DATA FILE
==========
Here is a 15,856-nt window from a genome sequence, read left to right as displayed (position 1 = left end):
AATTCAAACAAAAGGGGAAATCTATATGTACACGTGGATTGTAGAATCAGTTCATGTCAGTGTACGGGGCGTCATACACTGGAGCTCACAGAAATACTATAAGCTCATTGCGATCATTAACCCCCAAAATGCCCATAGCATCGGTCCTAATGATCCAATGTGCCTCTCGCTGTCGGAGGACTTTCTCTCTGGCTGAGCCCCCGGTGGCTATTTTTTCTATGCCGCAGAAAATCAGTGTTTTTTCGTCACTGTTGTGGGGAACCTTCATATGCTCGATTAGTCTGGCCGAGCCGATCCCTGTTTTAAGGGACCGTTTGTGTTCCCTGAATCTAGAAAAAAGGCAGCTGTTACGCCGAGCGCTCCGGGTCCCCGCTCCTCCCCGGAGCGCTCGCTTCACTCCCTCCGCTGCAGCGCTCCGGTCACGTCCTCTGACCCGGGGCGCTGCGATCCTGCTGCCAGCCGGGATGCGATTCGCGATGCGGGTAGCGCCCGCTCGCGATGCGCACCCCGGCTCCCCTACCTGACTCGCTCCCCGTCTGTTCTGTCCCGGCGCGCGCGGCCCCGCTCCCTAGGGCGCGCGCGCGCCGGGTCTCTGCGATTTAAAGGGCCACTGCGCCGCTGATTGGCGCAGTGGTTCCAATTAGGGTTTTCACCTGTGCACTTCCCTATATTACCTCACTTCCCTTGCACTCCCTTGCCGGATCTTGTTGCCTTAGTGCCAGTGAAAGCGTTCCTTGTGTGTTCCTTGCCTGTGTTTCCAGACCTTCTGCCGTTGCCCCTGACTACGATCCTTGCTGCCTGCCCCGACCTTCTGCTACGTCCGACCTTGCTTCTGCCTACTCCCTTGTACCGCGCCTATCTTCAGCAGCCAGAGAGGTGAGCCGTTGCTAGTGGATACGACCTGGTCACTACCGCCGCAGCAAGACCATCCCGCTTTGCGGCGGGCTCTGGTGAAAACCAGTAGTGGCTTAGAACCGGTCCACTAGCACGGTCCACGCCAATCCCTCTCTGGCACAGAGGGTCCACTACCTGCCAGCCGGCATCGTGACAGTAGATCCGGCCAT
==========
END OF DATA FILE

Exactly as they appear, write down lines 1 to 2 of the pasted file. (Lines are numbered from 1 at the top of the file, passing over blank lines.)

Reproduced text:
Here is a 15,856-nt window from a genome sequence, read left to right as displayed (position 1 = left end):
AATTCAAACAAAAGGGGAAATCTATATGTACACGTGGATTGTAGAATCAGTTCATGTCAGTGTACGGGGCGTCATACACTGGAGCTCACAGAAATACTATAAGCTCATTGCGATCATTAACCCCCAAAATGCCCATAGCATCGGTCCTAATGATCCAATGTGCCTCTCGCTGTCGGAGGACTTTCTCTCTGGCTGAGCCCCCGGTGGCTATTTTTTCTATGCCGCAGAAAATCAGTGTTTTTTCGTCACTGTTGTGGGGAACCTTCATATGCTCGATTAGTCTGGCCGAGCCGATCCCTGTTTTAAGGGACCGTTTGTGTTCCCTGAATCTAGAAAAAAGGCAGCTGTTACGCCGAGCGCTCCGGGTCCCCGCTCCTCCCCGGAGCGCTCGCTTCACTCCCTCCGCTGCAGCGCTCCGGTCACGTCCTCTGACCCGGGGCGCTGCGATCCTGCTGCCAGCCGGGATGCGATTCGCGATGCGGGTAGCGCCCGCTCGCGATGCGCACCCCGGCTCCCCTACCTGACTCGCTCCCCGTCTGTTCTGTCCCGGCGCGCGCGGCCCCGCTCCCTAGGGCGCGCGCGCGCCGGGTCTCTGCGATTTAAAGGGCCACTGCGCCGCTGATTGGCGCAGTGGTTCCAATTAGGGTTTTCACCTGTGCACTTCCCTATATTACCTCACTTCCCTTGCACTCCCTTGCCGGATCTTGTTGCCTTAGTGCCAGTGAAAGCGTTCCTTGTGTGTTCCTTGCCTGTGTTTCCAGACCTTCTGCCGTTGCCCCTGACTACGATCCTTGCTGCCTGCCCCGACCTTCTGCTACGTCCGACCTTGCTTCTGCCTACTCCCTTGTACCGCGCCTATCTTCAGCAGCCAGAGAGGTGAGCCGTTGCTAGTGGATACGACCTGGTCACTACCGCCGCAGCAAGACCATCCCGCTTTGCGGCGGGCTCTGGTGAAAACCAGTAGTGGCTTAGAACCGGTCCACTAGCACGGTCCACGCCAATCCCTCTCTGGCACAGAGGGTCCACTACCTGCCAGCCGGCATCGTGACAGTAGATCCGGCCAT